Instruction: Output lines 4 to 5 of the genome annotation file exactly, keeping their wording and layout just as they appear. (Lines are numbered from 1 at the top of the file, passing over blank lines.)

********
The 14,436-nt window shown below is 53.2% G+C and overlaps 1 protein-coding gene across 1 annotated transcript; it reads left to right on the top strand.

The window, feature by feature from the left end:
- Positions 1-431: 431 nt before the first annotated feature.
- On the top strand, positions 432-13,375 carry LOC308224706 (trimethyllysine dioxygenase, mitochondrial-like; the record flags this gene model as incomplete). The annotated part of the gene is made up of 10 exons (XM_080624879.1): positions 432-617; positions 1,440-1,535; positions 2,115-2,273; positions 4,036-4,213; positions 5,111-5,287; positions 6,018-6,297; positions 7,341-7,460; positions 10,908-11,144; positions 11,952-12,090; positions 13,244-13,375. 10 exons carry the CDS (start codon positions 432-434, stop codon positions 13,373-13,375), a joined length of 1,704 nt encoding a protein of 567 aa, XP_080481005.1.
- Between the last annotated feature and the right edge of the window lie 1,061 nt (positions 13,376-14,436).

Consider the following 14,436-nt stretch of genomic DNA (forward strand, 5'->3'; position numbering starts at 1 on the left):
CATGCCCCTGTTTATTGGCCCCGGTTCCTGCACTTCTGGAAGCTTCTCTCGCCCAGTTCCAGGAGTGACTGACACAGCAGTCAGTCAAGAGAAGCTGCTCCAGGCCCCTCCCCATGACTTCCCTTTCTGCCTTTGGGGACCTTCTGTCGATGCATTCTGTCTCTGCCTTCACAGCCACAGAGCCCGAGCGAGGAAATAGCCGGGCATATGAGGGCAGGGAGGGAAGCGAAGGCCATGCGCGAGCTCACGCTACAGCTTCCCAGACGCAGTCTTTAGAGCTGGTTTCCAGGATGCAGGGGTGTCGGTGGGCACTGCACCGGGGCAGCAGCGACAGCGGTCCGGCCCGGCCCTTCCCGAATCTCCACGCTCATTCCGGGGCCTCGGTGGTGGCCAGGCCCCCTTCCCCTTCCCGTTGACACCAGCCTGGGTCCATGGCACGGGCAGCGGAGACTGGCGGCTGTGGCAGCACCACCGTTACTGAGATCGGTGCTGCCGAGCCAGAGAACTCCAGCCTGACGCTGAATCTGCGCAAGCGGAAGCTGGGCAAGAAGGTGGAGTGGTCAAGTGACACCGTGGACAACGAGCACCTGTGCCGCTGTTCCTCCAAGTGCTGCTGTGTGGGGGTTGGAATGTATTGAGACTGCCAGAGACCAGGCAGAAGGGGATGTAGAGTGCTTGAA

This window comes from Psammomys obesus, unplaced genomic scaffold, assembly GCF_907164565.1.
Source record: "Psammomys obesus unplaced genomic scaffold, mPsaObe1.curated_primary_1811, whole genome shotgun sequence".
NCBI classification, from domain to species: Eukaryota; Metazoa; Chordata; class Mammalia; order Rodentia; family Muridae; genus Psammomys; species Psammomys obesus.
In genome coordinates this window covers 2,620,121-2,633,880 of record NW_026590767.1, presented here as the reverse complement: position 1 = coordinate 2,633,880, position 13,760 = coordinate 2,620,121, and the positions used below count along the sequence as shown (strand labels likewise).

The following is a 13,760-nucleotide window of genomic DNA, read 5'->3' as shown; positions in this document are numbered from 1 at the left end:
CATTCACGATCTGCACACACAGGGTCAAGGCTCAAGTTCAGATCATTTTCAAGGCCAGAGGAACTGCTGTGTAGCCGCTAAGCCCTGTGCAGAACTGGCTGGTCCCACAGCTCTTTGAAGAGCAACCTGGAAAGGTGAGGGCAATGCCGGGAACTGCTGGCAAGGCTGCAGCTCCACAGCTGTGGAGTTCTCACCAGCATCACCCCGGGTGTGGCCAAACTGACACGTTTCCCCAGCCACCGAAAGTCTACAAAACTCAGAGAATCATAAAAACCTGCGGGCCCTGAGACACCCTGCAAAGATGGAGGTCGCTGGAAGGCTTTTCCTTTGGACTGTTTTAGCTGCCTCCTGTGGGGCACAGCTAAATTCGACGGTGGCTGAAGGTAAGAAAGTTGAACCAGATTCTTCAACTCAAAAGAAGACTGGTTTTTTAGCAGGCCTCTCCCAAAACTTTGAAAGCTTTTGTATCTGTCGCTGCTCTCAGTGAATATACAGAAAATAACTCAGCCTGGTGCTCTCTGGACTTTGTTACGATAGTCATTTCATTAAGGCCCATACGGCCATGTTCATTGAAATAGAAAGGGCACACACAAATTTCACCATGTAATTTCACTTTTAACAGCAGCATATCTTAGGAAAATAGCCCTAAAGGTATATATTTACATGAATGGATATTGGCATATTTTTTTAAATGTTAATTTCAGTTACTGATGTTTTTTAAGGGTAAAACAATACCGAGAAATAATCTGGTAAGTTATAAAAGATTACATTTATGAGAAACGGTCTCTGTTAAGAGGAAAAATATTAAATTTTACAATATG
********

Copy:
- On the top strand, positions 432-13,375 carry LOC308224706 (trimethyllysine dioxygenase, mitochondrial-like; the record flags this gene model as incomplete). The annotated part of the gene is made up of 10 exons (XM_080624879.1): positions 432-617; positions 1,440-1,535; positions 2,115-2,273; positions 4,036-4,213; positions 5,111-5,287; positions 6,018-6,297; positions 7,341-7,460; positions 10,908-11,144; positions 11,952-12,090; positions 13,244-13,375. 10 exons carry the CDS (start codon positions 432-434, stop codon positions 13,373-13,375), a joined length of 1,704 nt encoding a protein of 567 aa, XP_080481005.1.
- Between the last annotated feature and the right edge of the window lie 1,061 nt (positions 13,376-14,436).